America's $400 Billion Quest for Stealthy Perfection

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F-35A Lightning II Joint Strike Fighters from the 58th Fighter Squadron perform an aerial refueling mission May 14, 2013, off the coast of Northwest Florida.
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The United States government has been on a mission to prefect stealth technology for decades.

Stealth technology was developed during the Cold War as a way to prevent the radar tracking of spy planes. The first combat flight wouldn't happen until after the Cold War ended, but what evolved was the B-2 Spirit Stealth Bomber. When it was first introduced in 1997, it cost $2.1 billion per plane and the quest for better stealth had begun.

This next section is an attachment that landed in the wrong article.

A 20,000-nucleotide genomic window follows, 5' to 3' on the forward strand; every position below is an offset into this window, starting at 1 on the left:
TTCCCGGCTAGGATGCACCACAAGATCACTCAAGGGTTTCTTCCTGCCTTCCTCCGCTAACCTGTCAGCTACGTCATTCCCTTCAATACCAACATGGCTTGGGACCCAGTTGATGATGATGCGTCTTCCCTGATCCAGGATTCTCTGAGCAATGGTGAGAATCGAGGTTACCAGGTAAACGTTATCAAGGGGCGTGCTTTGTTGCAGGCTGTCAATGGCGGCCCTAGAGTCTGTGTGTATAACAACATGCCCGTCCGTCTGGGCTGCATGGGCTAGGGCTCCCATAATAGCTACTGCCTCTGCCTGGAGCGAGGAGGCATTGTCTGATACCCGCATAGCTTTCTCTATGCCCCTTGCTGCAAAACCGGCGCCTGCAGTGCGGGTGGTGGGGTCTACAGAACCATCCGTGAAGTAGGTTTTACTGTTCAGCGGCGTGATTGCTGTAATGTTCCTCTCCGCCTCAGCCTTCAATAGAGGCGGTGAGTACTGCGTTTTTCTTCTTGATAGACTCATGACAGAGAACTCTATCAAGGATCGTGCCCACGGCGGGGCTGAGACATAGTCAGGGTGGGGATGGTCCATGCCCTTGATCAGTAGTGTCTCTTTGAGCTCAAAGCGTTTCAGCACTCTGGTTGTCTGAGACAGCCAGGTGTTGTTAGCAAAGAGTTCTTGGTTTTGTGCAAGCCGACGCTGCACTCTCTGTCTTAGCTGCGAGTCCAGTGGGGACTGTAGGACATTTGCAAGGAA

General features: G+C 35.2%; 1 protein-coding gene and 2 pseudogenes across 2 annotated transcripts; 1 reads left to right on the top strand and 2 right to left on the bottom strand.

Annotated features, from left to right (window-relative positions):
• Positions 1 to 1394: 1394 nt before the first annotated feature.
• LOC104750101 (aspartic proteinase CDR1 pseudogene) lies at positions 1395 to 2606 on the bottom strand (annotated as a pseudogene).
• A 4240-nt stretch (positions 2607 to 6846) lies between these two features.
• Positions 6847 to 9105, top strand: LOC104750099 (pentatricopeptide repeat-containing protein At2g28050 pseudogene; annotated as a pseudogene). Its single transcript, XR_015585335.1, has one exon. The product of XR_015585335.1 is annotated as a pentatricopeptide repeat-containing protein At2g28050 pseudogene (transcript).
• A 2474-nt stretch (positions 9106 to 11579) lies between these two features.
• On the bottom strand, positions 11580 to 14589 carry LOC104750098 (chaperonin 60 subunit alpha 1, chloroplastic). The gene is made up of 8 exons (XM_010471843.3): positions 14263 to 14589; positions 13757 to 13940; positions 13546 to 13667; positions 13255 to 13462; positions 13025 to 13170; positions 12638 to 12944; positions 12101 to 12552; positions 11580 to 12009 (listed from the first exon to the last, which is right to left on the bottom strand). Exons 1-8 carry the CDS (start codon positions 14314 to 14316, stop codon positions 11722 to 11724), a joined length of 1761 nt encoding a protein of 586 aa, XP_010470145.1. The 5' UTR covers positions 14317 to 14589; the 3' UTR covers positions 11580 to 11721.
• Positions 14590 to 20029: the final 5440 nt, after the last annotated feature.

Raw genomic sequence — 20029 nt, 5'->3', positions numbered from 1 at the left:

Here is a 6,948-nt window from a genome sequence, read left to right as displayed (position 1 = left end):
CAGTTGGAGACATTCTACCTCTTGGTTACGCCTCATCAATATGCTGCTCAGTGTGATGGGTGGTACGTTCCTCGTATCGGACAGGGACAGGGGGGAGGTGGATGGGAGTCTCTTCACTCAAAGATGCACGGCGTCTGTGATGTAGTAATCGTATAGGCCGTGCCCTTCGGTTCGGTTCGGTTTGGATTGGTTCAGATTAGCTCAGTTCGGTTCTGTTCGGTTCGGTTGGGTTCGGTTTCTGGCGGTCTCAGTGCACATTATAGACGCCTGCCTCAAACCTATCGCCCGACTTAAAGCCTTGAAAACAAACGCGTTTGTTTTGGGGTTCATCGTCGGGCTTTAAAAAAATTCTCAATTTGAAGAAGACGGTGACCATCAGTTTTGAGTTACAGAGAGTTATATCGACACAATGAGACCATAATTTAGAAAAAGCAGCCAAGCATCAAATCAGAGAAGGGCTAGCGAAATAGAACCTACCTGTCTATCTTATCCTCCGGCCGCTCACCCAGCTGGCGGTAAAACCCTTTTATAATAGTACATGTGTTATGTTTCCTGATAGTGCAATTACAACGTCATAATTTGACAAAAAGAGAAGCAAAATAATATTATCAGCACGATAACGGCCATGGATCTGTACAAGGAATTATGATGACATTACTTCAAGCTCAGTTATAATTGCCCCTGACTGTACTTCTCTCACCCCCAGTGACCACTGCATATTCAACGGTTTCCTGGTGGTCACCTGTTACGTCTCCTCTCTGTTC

Fast forward to today, and the newest fifth generation stealth F-35 Joint Strike Fighter—part of a $400 billion program that is the most expensive in the history of the U.S. military—has been nicknamed "The Jet that Ate the Pentagon."  

More than a decade in the making, it won't be combat ready until at least 2017, and despite its "cool factor," it has it's share of critics.

"One of the great disappointments of my life has been the F-35," said Sen. John McCain (R-AZ) in an interview last August. "It is a scandal, it is unacceptable. People have not been held responsible. It is now at least quadruple the original cost and at least five years or more behind schedule."

McCain continued, adding that he was changing the National Defense Authorization Act to hold people accountable.  

While cost and effectiveness is questioned, the Pentagon insists this technology is necessary to stay competitive and dominant in future global warfare.  

This week's Retro Report takes a closer look at the development of the F-35 fighter and the controversy that surrounds it. Kit Roane, a producer for Retro Report, explains.  

Check out Retro Report's full documentary below.